We prospectively studied 81 consecutively identified patients with antiphospholipid antibodies (aPLs) who developed focal cerebral ischemia over a 7‐year period. The mean age of this cohort was approximately a decade younger than the average atherothromboembolic stroke victim and women were more commonly involved than men. The frequency of conventional stroke risk factors was lowest in the group of stroke patients with the highest levels of IgG cardiolipin immunoreactivity. Other serological abnormalities associated with aPL (false‐positive Veneral Disease Research Laboratory test, thrombocytopenia, prolonged activated partial thromboplastin time [aPTT]) were more common in the group with over 100 GPL units (high positive). Patients with the highest IgG anticardiolipin titers had the shortest times to subsequent thrombo‐occlusive events. The most common recurrent event was cerebral infarction, often occurring within the first year of follow‐up during a mean prospective follow‐up of 3 years. Over one‐half of the cohort had at least one recurrent thrombo‐occlusive event during follow‐up. This distinct syndrome of cerebral ischemia should be recognized for its younger age at onset, predominance of women, high risk of recurrent thrombo‐occlusive events, and the possible use of the IgG anticardiolipin antibody titer for prognosis.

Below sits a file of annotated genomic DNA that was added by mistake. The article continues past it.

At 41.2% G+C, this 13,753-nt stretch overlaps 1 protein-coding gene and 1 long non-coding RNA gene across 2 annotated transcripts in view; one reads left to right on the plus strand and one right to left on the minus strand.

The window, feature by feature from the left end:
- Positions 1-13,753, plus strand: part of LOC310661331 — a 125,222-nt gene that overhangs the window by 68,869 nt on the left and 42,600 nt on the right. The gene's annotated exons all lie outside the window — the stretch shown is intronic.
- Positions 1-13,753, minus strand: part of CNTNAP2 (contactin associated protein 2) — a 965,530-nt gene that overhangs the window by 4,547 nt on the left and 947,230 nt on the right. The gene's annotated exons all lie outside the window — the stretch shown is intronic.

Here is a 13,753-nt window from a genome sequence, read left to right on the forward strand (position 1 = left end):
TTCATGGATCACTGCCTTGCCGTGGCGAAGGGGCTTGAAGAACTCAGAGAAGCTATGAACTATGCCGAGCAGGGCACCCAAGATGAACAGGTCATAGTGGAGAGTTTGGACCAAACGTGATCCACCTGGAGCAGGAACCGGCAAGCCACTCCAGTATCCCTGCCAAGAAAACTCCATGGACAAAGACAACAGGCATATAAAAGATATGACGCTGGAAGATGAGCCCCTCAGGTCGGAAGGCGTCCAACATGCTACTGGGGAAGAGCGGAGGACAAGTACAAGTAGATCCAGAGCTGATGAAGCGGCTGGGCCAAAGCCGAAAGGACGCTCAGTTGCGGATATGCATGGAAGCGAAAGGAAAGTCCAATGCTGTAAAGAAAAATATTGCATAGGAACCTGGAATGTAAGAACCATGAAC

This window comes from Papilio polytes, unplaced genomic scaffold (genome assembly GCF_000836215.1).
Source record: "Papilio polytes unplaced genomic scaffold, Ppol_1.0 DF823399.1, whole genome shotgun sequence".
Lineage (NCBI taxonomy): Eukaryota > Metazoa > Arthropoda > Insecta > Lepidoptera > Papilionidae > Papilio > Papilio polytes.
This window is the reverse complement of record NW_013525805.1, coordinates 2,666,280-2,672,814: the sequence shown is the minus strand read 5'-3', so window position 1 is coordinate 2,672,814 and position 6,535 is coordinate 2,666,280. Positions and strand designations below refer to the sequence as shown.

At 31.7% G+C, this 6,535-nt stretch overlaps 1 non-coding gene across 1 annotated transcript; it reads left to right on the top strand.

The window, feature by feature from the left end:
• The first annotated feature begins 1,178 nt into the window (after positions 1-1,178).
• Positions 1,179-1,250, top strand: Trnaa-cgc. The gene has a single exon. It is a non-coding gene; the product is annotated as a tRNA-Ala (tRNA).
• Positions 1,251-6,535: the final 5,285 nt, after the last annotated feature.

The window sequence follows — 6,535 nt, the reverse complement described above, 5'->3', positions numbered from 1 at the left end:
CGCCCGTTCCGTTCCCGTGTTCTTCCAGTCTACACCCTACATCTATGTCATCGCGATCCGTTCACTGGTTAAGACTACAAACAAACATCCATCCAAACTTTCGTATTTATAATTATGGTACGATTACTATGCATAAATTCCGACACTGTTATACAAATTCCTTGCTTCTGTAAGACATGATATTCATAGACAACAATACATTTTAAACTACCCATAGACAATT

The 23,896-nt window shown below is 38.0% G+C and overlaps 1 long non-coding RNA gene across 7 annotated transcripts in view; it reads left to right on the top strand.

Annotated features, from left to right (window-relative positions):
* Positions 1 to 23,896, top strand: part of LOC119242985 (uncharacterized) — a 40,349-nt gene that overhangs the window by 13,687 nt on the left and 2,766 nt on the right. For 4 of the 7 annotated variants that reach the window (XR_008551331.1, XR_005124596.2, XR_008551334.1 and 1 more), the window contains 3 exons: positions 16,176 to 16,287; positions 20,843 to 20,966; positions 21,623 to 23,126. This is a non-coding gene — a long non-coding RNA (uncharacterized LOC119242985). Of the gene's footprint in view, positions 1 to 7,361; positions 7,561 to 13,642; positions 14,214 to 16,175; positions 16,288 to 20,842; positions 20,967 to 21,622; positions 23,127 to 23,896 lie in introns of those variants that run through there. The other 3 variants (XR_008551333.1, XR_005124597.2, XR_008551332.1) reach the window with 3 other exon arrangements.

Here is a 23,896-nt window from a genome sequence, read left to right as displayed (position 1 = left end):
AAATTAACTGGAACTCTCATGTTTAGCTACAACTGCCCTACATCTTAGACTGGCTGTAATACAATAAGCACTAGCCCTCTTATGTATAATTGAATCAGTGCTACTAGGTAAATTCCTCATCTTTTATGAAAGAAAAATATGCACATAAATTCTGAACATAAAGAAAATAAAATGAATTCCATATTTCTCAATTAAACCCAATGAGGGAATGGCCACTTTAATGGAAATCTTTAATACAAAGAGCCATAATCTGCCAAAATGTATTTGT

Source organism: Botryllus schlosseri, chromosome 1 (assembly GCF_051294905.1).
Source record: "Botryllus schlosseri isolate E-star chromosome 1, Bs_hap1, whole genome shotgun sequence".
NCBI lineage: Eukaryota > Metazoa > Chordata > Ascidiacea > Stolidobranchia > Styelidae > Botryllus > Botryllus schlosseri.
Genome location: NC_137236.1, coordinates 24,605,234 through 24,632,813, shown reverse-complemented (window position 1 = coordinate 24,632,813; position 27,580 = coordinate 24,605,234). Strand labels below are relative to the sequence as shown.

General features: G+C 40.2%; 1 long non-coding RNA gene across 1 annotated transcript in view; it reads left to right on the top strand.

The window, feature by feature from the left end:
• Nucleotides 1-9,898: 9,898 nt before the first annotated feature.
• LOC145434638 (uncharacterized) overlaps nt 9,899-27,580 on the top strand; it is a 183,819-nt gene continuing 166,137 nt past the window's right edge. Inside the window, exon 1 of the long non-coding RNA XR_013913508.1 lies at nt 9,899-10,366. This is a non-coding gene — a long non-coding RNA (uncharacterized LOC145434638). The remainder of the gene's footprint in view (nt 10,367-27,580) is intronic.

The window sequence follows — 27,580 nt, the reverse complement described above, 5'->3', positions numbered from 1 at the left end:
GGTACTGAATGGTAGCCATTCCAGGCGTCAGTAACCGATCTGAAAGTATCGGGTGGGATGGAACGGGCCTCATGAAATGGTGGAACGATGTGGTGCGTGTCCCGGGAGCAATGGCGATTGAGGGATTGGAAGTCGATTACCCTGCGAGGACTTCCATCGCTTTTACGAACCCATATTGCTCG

ASJC Scopus subject areas
- Clinical Neurology